America’s capital is home to more than the White House and Lincoln Memorial. Check out these five historical sites on your next visit to Washington DC.

Mount Vernon Estate

Once the plantation of America’s first president, George Washington, Mount Vernon is one of America’s most historic homes. Located near Washington DC, on the banks of the Potomac River, the property is now a National Historic Landmark where visitors can look back at life in colonial America as well as learn about the country’s founding father.

Visiting Info: 3200 Mount Vernon Memorial Highway Mount Vernon, VA 22121. The estate is open 365 days a year between 8 a.m. and 5 p.m. The Mount Vernon website also offers a virtual tour, which is worth checking out if you can’t make it to the real thing.

Ford’s Theater

Originally built for stage performances in the early 1860s, this historic landmark was the site of one of America’s biggest national tragedies. On April 14, 1865, U.S. President Abraham Lincoln was assassinated at Ford’s Theater, the first leader of the country to meet such fate. Today, you can visit the museum to see historic artifacts such as Lincoln’s blood-stained pillow, the pistol used in the shooting, and other mementos that belonged to President Lincoln.

Visiting Info: 511 10th St NW, Washington, DC 20004. Tour times vary; check the Ford’s Theater website to book your tickets.

Old Stone House

To see a true depiction of America in the 18th century, the Old Stone House is the oldest unchanged building in the city. Built in 1765, the house is still 85 percent original and now features a museum showcasing what the homes would have looked like during the period.

Visiting Info: 3051 M St Northwest, Washington, DC 20007. The museum is open daily, except on Thanksgiving, Christmas Eve, and Christmas Day between 11 a.m. and 6 p.m.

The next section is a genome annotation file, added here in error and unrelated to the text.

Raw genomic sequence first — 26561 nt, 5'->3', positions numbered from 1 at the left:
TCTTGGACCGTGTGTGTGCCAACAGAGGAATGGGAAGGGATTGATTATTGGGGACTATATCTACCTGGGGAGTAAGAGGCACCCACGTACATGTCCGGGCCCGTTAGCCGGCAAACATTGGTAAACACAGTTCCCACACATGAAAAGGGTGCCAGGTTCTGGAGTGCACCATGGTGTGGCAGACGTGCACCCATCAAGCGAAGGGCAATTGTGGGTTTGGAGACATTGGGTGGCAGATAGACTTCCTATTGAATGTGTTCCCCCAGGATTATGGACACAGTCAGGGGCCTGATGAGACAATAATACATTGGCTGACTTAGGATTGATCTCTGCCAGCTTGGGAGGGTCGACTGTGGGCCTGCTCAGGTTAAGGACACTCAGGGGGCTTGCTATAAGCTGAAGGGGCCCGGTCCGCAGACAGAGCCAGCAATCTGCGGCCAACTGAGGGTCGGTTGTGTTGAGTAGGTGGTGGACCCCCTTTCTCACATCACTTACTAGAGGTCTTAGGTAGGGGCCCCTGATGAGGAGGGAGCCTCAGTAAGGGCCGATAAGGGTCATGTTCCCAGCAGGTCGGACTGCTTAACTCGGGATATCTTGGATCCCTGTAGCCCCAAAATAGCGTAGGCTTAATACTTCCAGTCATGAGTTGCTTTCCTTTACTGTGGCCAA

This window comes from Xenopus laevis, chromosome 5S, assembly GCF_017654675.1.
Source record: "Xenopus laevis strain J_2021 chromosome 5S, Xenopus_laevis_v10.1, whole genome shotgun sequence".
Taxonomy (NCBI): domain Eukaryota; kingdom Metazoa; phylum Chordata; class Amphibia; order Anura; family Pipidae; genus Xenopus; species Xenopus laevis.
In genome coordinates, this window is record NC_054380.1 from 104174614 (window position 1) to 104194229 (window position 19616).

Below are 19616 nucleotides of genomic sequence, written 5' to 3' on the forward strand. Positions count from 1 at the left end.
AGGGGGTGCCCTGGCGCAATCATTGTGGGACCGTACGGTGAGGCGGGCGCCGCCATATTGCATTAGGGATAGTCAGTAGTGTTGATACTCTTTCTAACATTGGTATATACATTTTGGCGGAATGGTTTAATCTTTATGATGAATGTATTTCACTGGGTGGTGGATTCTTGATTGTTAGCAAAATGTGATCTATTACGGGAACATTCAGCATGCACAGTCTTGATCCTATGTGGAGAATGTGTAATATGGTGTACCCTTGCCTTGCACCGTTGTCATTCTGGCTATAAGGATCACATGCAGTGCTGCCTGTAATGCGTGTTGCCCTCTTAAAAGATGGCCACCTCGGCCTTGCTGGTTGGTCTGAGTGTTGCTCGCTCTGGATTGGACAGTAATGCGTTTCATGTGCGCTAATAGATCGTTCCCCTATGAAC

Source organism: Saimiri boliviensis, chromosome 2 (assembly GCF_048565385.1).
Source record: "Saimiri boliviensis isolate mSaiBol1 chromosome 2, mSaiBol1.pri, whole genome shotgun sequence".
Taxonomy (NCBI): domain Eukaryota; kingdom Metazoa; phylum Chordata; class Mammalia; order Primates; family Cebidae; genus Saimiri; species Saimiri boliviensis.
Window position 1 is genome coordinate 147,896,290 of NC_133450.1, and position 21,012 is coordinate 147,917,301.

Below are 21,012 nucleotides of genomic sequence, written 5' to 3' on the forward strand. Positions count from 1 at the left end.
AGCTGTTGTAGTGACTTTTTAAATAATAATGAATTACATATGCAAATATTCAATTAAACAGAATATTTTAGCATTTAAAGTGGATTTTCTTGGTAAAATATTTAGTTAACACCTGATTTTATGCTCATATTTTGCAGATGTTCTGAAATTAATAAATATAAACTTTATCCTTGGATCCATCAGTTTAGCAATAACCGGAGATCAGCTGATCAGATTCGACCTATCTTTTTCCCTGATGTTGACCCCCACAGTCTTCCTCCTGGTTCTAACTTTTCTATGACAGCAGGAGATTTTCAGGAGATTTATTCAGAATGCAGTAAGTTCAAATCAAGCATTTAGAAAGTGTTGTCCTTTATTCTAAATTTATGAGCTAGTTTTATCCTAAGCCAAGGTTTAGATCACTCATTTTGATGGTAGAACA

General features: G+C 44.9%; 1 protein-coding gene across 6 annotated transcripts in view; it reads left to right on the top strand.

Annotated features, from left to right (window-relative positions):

The Octagon Museum

Built between 1798 and 1800, the Octagon House has a unique place in America’s history. The house was originally owned by one of Virginia’s most wealthy plantation owners, but it was in 1814 that the home became an important historic landmark. After the original White House burned down, President Madison and his wife stayed in the home as a temporary official executive office. While the President eventually moved on to the White House we know today, the Octagon Museum covers a unique chapter in America’s past.

Visiting Info: 1799 New York Ave NW, Washington, DC 20006.

Arlington House

Located on the grounds of the famous Arlington Cemetery, Arlington House was once the home of Confederate General Robert E. Lee. The property was selected for the cemetery during the Civil War to keep Lee from returning to the capital, but today it is a museum showcasing life in the Civil War era, complete with slave quarters. Visitors can tour the rooms and see original furniture and other furnishings that were typical during the time.

Visiting Info: 321 Sherman Drive, Fort Myer, VA 22211. The museum is open seven days a week, barring public holidays. Opening times vary; visit the National Park Service website for more information.

Cover image by Phil Ostroff via